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Conventional Rental Buildings Saw Minimal Dips or Increases in Expenses and Rents in 2010, New IREM Benchmarking Study Reports

NOI Levels Rise or Fall Slightly While Vacancy/Rent Loss Levels Show Minor Decline

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(CHICAGO, IL, Aug. 18, 2011) Total expenses for three of four conventional rental apartments (garden; low-rise, 25-plus units; and elevator) dipped between 1.0 and 1.7 percent in 2010 from the prior year, while those for low-rise buildings with 12 to 24 units rose a mere 1.3 percent. Gross possible rents last year for two of the four building types examined rose 0.5 percent and 2.6 percent, respectively, from the year earlier, with the two remaining building types experiencing year-to-year declines of 0.2 percent and 2.1 percent, respectively.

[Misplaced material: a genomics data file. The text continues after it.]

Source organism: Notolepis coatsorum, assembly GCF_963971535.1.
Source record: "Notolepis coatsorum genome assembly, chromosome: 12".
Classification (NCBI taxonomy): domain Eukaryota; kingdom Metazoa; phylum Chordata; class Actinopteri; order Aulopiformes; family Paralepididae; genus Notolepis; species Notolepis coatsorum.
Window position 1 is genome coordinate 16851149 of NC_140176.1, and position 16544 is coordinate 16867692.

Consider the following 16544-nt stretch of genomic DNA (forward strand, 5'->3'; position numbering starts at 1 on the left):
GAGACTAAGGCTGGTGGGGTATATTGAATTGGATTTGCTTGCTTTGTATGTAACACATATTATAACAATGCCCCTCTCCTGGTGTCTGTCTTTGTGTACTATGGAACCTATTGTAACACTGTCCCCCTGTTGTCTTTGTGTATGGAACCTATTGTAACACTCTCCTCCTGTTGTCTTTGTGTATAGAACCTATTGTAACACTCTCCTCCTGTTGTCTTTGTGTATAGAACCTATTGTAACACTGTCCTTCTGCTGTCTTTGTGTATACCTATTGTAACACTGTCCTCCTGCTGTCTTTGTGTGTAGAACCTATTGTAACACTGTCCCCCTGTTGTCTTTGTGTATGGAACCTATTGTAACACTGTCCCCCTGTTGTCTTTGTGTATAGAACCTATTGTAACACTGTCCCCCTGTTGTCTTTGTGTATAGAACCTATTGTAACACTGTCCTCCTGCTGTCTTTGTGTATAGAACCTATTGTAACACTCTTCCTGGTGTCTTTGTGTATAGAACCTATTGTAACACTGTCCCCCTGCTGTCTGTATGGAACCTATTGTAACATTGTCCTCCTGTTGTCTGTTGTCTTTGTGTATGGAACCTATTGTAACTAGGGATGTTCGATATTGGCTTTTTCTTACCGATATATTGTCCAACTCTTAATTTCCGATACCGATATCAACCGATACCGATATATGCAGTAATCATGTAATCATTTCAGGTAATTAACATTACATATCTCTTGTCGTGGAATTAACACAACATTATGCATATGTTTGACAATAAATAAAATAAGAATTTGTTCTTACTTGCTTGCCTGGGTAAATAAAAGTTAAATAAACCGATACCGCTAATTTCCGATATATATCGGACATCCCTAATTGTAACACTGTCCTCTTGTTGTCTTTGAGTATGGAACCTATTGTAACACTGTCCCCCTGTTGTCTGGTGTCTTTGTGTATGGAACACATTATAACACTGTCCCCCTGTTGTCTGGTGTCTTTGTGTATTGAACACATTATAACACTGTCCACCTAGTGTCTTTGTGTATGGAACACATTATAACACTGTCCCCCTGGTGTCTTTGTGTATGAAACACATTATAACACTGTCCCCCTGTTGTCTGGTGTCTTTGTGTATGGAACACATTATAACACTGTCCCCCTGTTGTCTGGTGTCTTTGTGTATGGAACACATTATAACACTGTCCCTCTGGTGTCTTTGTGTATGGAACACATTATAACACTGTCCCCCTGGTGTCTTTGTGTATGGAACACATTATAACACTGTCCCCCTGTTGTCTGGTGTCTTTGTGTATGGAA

These are among the key findings reported in the 2011 edition of the Income/Expense Analysis: Conventional Apartments, a new benchmarking study published by the Institute of Real Estate Management (IREM). This annual study by IREM analyzes the previous year's operating income and cost figures for 3,059 multi-family rental properties representing over 645,000 units across the United States and Canada. It is designed to help real estate professionals evaluate multi-family development and investment options and compare their buildings' performance to industry norms. The publication also is an invaluable resource to build better budgets; identify ways to trim waste, address inefficiencies, and make needed improvements; prepare feasibility studies, appraisals and loan requests; and much more.